Zen Biology Lesson for Enlightenment from Jarett on Vimeo.
I struggle ceaselessly with the aspect of myself that clings to the fragile comfort of words and sentences. Our familiar Western mode of thinking -- purged of intuition and leery of experiences not reproducible in written form -- is like a clear membrane stretched taut around our senses, but no less insidious in its seeming transparency.
Lately, especially, it seems as if my real life unfolds in the narcotic oblivion of sleep; my dream-world, for all of its ominous vistas and intimations of cataclysm, exerts an inexplicably nostalgic allure. For whatever reason, I feel oddly welcome strolling the ruined hotels and depopulated suburbs that have come to dominate my sleep. There appears to be coherent, if tenuous, logic to this silent and jaundiced realm -- arguably more so than what greets me while awake and rational.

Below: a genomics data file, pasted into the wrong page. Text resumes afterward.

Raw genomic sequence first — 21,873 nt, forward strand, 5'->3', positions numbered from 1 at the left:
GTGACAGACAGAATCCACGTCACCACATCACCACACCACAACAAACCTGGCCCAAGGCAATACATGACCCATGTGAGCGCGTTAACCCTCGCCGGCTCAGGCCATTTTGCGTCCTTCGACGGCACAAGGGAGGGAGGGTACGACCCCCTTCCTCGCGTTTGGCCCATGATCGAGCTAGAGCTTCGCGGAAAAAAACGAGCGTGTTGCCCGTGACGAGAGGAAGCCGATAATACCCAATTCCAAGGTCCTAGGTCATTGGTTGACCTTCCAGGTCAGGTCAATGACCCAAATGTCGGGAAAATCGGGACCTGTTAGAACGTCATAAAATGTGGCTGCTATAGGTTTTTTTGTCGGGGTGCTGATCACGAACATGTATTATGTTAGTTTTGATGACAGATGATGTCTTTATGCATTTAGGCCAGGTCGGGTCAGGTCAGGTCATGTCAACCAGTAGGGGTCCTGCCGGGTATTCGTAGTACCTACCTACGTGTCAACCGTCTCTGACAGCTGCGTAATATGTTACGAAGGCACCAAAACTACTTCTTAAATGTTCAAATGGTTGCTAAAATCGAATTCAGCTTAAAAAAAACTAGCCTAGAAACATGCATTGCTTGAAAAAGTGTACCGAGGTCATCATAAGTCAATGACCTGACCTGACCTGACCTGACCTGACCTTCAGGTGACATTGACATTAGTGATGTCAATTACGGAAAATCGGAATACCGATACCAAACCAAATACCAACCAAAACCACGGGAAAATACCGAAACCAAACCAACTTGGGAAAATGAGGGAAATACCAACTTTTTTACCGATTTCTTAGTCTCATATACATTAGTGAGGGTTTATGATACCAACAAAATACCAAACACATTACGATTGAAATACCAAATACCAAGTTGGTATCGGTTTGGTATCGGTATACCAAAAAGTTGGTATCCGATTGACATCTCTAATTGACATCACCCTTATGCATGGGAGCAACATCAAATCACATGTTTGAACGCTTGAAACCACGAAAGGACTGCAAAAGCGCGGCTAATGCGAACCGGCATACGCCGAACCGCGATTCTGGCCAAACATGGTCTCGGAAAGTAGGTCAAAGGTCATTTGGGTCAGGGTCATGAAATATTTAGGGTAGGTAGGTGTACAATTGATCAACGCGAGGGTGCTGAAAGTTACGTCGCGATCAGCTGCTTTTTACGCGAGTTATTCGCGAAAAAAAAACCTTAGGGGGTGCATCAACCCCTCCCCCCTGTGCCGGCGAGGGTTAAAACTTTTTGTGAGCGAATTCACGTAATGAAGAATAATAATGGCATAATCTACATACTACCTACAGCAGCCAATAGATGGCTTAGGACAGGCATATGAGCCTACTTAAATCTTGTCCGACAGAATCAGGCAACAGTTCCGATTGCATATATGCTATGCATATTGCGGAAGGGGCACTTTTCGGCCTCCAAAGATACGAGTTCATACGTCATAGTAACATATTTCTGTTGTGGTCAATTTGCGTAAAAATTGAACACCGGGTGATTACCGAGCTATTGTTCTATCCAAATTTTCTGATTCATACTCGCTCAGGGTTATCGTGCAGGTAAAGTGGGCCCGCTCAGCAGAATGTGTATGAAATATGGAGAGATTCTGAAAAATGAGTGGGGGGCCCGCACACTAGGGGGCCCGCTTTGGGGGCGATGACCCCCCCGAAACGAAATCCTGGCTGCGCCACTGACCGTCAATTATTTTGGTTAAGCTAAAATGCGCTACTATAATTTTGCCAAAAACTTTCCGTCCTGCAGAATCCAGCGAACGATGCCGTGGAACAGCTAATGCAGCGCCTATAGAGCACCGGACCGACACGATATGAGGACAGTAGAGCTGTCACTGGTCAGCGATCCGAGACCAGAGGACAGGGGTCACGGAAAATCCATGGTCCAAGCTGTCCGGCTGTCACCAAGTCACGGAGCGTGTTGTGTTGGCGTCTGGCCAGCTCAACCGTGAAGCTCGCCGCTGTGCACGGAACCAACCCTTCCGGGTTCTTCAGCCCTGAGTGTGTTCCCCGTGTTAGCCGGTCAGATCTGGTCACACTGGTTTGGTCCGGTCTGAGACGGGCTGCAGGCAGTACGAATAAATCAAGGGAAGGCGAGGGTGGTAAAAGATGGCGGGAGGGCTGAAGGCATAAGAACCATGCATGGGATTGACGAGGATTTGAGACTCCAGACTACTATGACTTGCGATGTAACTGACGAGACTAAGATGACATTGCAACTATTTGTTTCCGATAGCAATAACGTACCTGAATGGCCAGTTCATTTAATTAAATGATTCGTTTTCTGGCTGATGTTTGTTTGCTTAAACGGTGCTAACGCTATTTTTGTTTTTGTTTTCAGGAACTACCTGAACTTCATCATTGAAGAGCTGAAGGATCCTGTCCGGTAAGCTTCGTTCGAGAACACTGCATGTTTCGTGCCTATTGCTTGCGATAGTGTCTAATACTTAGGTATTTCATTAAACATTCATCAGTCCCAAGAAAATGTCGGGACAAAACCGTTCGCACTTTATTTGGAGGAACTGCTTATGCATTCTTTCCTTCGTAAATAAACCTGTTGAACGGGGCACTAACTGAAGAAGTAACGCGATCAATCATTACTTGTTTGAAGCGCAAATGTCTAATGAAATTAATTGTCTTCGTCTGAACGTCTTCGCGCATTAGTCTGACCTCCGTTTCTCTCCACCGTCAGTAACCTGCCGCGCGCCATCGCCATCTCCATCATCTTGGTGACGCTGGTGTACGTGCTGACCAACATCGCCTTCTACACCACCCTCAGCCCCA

I've come to tentatively identify with the role of the shaman. Upon waking, my mind feels ponderous with ideas seeking escape; a portal has been opened, but a portal to where, exactly? And what, if anything, should I do with this freight of unsolicited weirdness?
My dream-world grows less diffuse -- more palpable -- with every visit, recalling the idea that powerfully envisioned thought-forms can assume fleeting physical existence. If such an alchemical process is indeed at work, the repercussions for my "real" existence are troubling. Maybe the only way to break the feedback cycle -- to decisively sever the ouroboros that my psyche's inexorably becoming -- is to opt out of the wide-awake domain of language, syntax and the necessarily diminishing fiction of "either/or."